Marsha Silverman: In 2015, the state Comptroller found Glen Cove to be the most fiscally stressed municipality in N.Y., deriving from short sighted budgetary planning. The city relies on “one shot” revenues to resolve emergency budget gaps, illustrated by its recent decision to sell waterfront land for a fraction of its value to avoid a $3 million 2016 budget shortfall. The unelected IDA board, has given millions in tax breaks to developers without oversight. Glen Cove remains one of only five NYS municipalities in the “fiscally stressed” category. The budget would be better managed by expanding the budget planning process from a one year, to a three or five-year outlook. This would mitigate the need to take emergency actions such as the cheap sell-off of our assets. As the sole candidate with financial experience, including an MBA and 25 years of financial and budgeting experience for large banks, I am running to pull the city out if its financial strain and to create transparency on behalf of taxpayers and citizens.

Gaitley Stevenson-Mathews: Our city’s government does not listen to the people. Hard decisions need direct input from our citizens. The most obvious example is development. We must move from having groundbreakings to actual ribbon cuttings and make better decisions for balanced, sustainable development. Taxpayers are overburdened because of large tax breaks to developers. While tax incentives can be a terrific way to help existing businesses thrive and bring new businesses to our city, a 40-year tax break, representing $97 million in lost revenue, is excessive. Many issues facing the city can be improved with clear, open communication. Schedule meetings at convenient times to encourage participation; update the city’s website; and share information on community calendars and social media. We must make Glen Cove a community of opportunity, a place of sustainable development, cultural enrichment, strong schools and jobs. City government should listen to its citizens’ concerns and suggestions and respond to their needs.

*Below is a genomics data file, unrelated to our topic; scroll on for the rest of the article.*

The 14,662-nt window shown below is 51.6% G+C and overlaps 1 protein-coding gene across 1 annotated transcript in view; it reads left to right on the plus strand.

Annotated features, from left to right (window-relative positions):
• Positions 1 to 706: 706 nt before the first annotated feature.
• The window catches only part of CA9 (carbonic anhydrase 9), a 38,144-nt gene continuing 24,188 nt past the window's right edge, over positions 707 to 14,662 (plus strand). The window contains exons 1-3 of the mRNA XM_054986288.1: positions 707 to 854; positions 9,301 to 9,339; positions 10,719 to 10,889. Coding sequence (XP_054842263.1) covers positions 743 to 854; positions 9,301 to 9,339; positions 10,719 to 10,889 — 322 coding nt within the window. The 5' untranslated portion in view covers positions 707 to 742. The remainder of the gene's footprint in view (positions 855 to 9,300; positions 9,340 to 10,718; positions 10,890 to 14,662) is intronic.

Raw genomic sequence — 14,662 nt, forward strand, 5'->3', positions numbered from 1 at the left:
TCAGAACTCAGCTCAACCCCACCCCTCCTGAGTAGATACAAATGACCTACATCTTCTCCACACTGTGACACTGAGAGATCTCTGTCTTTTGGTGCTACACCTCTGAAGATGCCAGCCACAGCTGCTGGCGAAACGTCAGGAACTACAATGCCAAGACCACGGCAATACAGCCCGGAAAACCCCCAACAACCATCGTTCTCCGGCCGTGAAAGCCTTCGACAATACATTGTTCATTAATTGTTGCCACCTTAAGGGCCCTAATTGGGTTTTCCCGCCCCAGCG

Roger Williams: The most important issue is affordability for homeowners and business. Glen Cove is at a turning point. We have a chance to send the message that this city will be a place for all to live and strengthen it. When the city affirms that all are welcome it becomes an example of stability, and a fortress of endless possibilities. It will take a moral imagination and courage to promote and produce this vision. My goal will be to promote more dialogue with the citizens. I will provide the moral courage to put Glen Cove businesses and residents first when my vote comes to the floor.

Jeffery Peress: The most important issues are over development and the lack of transparency in the government. There are also police and immigration issues. To fix overdevelopment, I would first upgrade the zoning laws and propose a referendum to change the city charter to elect a percentage of our planning and zoning board members. For government transparency, I’d propose a city charter change for term limits for the mayor and the city council to four terms. I would revoke many decisions the Industrial Development Agency has made to give tax breaks to these developers and companies. To reduce police harassment, I would instruct the police chief to hold monthly neighborhood meetings with the community to address any neighborhood concerns.